I think the Minister will realise by now that the speeches that are being made are speeches that do not concern his Department in particular, but I am quite sure hon. Members are delighted to have the opportunity of bringing forward a number of grievances they have received from their constituents. The point I should like to emphasise to the Minister and to the other Service Ministers is that in all these cases of hardship of dependants—mothers, wives—they have to be supplemented by somebody. In other words, if they do not receive justice in a direct manner, they have to have supplementation from some source or another. I know that a great deal is done by the soldiers' and sailors' help societies and so on, but I think it should be the primary function of this House to see that allowances and allotments are laid down in such a manner as to avoid persons having to make applications to charitable and other organisations, or for that matter even public assistance committees, in order to help out the Service men or Service men's dependants. As a matter of general principle I should like to see the Service Ministers face up to that as one of the significant facts of our experience.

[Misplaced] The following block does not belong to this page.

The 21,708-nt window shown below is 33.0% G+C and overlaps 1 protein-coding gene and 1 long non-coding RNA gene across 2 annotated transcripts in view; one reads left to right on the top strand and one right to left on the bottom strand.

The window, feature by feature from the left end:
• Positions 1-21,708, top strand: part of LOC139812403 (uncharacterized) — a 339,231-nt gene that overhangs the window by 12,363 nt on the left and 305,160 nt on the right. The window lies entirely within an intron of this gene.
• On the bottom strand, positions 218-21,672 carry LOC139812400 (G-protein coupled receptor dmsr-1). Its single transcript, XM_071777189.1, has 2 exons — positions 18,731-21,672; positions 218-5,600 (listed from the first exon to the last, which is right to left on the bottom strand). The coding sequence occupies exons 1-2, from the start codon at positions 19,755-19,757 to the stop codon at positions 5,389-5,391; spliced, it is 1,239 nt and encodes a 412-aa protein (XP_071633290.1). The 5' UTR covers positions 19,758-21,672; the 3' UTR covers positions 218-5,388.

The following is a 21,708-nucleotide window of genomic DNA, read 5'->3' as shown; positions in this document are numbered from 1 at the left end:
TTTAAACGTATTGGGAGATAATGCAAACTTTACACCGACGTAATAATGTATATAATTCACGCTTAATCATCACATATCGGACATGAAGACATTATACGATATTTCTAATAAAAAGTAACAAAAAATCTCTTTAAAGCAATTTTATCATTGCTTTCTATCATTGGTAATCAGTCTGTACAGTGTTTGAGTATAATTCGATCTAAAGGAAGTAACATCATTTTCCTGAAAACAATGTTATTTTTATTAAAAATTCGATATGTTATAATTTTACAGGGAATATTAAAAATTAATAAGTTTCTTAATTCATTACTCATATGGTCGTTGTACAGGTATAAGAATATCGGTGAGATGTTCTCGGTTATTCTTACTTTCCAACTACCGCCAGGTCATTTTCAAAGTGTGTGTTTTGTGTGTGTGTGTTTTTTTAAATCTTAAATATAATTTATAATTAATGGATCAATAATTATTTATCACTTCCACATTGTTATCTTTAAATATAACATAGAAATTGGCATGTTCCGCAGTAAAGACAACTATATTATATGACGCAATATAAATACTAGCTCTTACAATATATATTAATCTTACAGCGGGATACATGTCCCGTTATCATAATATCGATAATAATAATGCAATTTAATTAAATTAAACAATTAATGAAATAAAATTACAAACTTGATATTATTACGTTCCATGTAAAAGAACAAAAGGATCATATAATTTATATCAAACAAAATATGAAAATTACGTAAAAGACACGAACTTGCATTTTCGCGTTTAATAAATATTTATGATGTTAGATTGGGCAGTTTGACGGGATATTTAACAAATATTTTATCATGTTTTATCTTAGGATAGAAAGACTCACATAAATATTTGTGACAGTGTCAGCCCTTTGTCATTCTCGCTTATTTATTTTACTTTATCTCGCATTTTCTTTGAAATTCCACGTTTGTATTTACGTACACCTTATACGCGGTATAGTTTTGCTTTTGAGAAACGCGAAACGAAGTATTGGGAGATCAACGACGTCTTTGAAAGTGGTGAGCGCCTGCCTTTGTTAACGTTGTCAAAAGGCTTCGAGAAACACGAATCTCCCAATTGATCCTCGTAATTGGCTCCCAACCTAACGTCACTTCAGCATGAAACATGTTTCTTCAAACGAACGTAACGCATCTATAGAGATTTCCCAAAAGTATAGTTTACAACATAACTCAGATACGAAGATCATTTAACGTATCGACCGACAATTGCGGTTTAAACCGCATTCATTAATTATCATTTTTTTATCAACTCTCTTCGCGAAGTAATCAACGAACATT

I do not want to repeat what has been said by other hon. Members, but I want the Minister to realise that what has been said can be supplemented in detail by every hon. Member in the House. I raise my voice here in order to indicate that I feel precisely the same in this regard as the other hon. Members who have spoken. I am delighted at the opportunity given to us by the hon. and gallant Member for Darwen (Captain. Prescott) and the hon. Member for Maldon (Mr. Driberg) in bringing this forward by way of the Motion for the Adjournment to-day.

The special cases cited to me are those of the mother whose son or daughter has been killed in the service of the country. She should receive recognition in a weekly payment for the loss of her son or daughter, regardless of whether he or she was contributing to the household before enlistment. The other is that of the mother whose son is now serving, and who has practically nothing to live on except the allotment. She must seek outside assistance. The allowance in this case should be adequate and based on need. I trust the Service and Pension Ministers will face up to these matters properly.